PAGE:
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National Integrity, Elites and Democracy: Russia and China Compared


Pakulski, J and He, B, National Integrity, Elites and Democracy: Russia and China Compared, The Journal of Communist Studies and Transition Politics, 15, (2) pp. 69-87. ISSN 1352-3279 (1999) [Refereed Article]

DOI: doi:10.1080/13523279908415406


Russia faces problems of democratic consolidation, that is, strengthening the democratic institutions and practices that have already been introduced. China faces the prospect of democratic transition and 'creeping democratization'. Both processes are dependent on the same set of factors and conditions. The prospects of securing democracy in Russia and initiating democratic transition in China depend, first, on the solution of national boundary and identity problems; second, on the control of ethno-national fissions; and third, on elites in both countries achieving a consensus that will facilitate the effective management of conflicts and reforms. While the political developments in Russia illustrate the paradox of democratization', whereby initial democratic reforms encourage ethnic separatism and trigger an anti-democratic backlash, the Chinese developments illustrate the 'paradox of partocracy'. Elite unification in China has paved the way for economic reforms essential to the communist elite's security and credibility. These very reforms, however, undermine the partocratic regimes by speeding up elite differentiation, eroding ideological unity and encouraging consensus seeking, thereby paving the way for 'creeping democratization'.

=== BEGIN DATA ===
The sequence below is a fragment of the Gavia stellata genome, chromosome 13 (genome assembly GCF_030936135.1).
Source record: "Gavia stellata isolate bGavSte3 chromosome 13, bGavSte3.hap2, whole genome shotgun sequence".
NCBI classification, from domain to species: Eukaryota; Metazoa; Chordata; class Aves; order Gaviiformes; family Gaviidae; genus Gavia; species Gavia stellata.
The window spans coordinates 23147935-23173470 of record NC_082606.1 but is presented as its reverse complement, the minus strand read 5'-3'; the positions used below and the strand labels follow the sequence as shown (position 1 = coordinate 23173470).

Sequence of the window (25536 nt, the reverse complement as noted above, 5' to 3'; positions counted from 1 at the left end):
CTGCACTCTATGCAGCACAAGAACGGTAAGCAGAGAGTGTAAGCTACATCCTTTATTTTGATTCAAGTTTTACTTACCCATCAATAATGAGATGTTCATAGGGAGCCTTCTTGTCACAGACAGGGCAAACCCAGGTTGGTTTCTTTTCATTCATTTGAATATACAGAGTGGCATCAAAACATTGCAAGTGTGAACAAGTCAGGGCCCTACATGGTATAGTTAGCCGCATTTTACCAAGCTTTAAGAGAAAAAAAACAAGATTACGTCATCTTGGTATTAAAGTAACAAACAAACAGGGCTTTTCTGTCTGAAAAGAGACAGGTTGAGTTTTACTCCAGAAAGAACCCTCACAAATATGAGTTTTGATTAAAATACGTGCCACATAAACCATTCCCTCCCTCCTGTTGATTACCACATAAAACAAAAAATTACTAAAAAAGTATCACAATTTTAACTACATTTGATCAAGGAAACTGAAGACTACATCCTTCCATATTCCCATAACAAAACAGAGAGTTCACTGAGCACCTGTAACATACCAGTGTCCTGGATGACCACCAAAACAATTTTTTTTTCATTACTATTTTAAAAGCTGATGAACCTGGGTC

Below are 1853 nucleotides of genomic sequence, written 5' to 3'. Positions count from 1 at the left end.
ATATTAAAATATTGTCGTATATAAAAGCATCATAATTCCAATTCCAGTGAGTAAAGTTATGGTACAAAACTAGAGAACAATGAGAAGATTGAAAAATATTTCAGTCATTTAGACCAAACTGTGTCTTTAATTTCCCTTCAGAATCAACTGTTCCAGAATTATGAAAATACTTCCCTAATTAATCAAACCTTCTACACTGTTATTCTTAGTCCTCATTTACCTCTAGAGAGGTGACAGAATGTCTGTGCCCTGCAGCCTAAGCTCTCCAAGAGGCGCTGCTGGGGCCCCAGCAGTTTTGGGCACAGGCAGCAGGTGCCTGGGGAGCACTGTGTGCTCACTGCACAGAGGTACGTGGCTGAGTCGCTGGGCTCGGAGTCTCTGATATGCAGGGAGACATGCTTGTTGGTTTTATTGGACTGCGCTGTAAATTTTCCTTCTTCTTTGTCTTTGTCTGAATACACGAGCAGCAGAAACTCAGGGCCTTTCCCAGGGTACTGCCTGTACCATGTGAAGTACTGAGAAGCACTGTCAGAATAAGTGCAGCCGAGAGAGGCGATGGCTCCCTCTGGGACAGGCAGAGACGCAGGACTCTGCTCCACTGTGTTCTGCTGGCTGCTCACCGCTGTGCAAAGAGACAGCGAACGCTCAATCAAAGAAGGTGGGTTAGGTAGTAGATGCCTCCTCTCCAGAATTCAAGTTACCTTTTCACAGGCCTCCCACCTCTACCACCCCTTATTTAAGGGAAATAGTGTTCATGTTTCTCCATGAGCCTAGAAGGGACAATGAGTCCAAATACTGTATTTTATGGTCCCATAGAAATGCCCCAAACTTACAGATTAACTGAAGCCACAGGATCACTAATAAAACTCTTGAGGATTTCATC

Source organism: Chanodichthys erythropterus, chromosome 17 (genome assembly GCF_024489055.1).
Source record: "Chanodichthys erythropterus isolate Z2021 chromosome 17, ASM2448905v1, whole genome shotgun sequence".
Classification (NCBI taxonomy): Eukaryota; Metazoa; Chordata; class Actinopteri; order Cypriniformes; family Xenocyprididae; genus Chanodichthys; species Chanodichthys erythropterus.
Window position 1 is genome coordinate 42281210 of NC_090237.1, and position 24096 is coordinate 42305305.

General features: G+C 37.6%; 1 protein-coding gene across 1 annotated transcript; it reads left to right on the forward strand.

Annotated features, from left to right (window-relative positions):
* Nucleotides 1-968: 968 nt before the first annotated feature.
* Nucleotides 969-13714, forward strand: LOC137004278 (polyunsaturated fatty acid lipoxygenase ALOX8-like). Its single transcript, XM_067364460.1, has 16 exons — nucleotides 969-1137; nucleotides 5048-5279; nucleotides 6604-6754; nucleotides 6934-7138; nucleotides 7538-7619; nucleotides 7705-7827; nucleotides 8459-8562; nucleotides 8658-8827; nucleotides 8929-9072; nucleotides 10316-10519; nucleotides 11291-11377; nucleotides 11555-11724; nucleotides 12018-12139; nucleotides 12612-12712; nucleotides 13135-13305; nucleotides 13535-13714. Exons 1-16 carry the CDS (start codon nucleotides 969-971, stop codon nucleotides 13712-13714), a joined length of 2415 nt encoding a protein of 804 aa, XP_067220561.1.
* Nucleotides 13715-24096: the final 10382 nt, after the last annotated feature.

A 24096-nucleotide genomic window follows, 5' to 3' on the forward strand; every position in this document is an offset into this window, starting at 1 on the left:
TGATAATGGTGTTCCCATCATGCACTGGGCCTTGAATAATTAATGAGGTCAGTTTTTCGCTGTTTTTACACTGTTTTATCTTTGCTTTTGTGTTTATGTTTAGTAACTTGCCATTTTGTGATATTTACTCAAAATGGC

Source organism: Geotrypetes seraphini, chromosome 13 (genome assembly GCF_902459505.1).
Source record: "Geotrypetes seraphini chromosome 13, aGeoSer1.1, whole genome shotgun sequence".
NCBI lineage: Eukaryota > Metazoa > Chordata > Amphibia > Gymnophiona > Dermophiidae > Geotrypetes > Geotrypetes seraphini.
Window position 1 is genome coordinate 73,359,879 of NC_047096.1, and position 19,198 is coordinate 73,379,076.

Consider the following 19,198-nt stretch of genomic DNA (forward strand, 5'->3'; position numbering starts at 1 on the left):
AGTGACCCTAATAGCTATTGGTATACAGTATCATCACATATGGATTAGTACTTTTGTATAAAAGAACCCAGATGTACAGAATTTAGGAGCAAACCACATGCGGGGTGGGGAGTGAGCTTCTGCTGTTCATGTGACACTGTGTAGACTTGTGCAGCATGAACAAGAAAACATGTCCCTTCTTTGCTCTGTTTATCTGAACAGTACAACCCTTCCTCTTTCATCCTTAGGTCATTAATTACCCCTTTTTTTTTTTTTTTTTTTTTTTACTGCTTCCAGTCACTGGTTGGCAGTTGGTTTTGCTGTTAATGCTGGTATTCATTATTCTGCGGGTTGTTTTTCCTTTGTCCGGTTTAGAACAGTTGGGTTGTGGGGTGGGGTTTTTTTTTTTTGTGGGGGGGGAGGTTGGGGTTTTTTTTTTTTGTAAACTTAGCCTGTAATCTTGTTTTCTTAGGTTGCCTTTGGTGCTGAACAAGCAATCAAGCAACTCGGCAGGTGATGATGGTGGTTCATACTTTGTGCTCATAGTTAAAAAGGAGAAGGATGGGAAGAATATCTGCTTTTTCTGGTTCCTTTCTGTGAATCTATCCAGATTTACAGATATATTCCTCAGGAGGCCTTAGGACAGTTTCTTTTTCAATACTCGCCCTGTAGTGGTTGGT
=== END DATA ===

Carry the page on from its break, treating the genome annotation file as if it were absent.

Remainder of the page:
Item Details

Item Type:Refereed Article
Research Division:Human Society
Research Group:Sociology
Research Field:Social change
Objective Division:Law, Politics and Community Services
Objective Group:Government and politics
Objective Field:Government and politics not elsewhere classified
UTAS Author:Pakulski, J (Professor Jan Pakulski)
UTAS Author:He, B (Associate Professor Baogang He)
ID Code:16335
Year Published:1999
Deposited By:Sociology and Social Work
Deposited On:1999-08-01
Last Modified:2000-06-07

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